Nah, only kidding.
But this once again highlights the kind of pseudo-scientific rubbish that passes for "studies" in relation to health when it comes to epidemiology.
The sample used for this study is not drawn from a properly radomised selection from the general population, but rather - wait for it, you'll never guess - from men attending fertility clinics!
So once again we are presented with conclusions based on the premise that correlation equals causation, but with no real evidence that one causes the other.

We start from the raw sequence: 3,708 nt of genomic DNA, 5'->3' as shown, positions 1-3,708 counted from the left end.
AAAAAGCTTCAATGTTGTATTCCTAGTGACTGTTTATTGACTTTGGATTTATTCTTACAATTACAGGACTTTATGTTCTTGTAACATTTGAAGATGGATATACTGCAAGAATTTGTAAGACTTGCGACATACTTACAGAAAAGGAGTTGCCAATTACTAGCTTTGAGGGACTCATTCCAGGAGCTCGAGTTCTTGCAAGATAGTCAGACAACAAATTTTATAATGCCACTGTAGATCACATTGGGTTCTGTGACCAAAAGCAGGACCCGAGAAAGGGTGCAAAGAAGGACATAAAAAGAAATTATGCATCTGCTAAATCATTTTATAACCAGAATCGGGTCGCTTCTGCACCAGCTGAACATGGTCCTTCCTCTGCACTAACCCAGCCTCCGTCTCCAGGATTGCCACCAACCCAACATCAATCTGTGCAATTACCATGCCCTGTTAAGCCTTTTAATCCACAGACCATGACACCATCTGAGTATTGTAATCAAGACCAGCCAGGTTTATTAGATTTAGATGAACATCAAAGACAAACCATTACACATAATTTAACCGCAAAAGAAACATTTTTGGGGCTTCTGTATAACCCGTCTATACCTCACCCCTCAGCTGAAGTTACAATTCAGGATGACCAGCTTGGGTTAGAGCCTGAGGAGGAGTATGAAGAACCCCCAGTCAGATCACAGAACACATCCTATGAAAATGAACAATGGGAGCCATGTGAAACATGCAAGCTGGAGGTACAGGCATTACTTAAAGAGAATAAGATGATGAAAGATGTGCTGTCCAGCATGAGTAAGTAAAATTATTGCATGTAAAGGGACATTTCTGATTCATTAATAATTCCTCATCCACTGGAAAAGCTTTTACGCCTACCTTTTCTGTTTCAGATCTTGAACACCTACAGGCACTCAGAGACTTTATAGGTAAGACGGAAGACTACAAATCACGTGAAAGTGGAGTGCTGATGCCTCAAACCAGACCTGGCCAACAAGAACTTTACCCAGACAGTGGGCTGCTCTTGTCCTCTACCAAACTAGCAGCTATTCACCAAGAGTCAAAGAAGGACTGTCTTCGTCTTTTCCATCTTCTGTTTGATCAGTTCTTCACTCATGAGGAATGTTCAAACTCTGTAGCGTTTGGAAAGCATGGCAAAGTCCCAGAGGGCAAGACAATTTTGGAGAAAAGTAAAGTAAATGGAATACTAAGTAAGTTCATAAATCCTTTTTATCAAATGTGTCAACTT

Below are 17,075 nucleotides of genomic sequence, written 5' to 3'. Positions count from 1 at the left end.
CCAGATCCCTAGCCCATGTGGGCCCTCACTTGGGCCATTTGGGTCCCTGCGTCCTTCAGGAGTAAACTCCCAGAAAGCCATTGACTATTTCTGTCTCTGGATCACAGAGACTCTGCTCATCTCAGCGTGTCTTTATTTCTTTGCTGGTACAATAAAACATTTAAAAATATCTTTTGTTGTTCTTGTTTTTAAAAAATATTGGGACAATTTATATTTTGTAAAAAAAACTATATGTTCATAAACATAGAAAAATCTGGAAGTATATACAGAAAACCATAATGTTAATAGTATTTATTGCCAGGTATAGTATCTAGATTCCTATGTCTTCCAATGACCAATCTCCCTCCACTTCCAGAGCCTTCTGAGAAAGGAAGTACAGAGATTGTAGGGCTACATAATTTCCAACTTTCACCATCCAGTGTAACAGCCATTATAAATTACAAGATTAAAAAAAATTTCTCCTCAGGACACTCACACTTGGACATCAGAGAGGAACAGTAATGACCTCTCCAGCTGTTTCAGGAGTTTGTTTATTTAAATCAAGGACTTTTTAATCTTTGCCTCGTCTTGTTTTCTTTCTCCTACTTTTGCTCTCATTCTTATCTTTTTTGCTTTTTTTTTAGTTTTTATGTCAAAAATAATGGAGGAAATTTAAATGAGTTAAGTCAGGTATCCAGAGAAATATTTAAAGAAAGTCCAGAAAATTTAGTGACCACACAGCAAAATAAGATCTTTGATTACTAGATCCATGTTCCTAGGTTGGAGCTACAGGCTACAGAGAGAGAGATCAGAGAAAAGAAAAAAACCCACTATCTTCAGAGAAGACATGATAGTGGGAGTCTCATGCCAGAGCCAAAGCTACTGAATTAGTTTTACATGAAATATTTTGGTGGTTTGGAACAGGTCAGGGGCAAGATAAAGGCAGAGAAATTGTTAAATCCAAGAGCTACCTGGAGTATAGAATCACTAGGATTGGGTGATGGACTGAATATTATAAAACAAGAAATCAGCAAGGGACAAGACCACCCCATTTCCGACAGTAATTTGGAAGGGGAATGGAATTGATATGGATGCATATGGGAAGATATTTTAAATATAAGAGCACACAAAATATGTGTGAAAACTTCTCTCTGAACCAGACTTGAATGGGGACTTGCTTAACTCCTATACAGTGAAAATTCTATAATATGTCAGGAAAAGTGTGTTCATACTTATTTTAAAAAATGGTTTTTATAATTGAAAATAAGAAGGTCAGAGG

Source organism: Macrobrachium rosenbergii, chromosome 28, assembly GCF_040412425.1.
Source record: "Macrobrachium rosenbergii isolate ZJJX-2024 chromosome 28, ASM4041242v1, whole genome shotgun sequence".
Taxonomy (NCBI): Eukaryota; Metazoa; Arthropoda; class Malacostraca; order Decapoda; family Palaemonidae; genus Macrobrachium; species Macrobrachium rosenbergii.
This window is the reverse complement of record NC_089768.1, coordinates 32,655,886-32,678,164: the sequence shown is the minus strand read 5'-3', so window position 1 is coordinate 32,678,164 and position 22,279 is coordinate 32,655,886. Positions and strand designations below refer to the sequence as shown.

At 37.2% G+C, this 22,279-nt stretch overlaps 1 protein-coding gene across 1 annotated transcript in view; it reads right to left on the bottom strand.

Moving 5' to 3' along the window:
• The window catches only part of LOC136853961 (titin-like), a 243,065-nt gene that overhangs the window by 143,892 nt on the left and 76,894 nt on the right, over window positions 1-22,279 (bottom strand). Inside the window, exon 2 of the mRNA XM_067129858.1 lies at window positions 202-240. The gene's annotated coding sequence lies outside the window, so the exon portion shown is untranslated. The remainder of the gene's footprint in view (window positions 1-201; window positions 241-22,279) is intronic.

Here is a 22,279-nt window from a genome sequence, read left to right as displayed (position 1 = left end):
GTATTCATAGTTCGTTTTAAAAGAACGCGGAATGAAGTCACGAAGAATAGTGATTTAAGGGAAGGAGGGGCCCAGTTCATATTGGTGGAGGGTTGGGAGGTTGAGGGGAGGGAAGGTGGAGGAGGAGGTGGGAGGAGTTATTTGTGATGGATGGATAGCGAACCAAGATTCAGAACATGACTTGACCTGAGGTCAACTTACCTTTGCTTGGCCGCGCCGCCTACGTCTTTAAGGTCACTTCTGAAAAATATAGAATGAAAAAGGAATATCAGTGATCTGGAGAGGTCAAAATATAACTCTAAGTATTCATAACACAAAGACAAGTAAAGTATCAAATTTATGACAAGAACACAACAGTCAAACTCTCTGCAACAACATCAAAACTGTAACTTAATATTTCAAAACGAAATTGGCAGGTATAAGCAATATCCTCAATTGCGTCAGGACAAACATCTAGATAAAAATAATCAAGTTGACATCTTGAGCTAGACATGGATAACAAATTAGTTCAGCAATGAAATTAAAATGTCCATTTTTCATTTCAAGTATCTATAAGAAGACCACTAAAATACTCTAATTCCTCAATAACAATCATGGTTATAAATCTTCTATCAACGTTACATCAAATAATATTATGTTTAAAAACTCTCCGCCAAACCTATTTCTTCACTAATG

Dr John Ray comments at Food & Health Skeptic:
This is a REAL doozy. I don't know how my father had four children, two conceived rather late in life. Like many Australians of his generation, he ate steak every day. And he certainly wasn't big on fruit and vegetables (unless you call beer a vegetable!). Anyway, below it is just the old antioxidant religion again. It's a very small and limited study: Of men attending a Spanish fertility clinic. And how come 31 of them DIDN'T have "reproductive problems"?? Why were they there?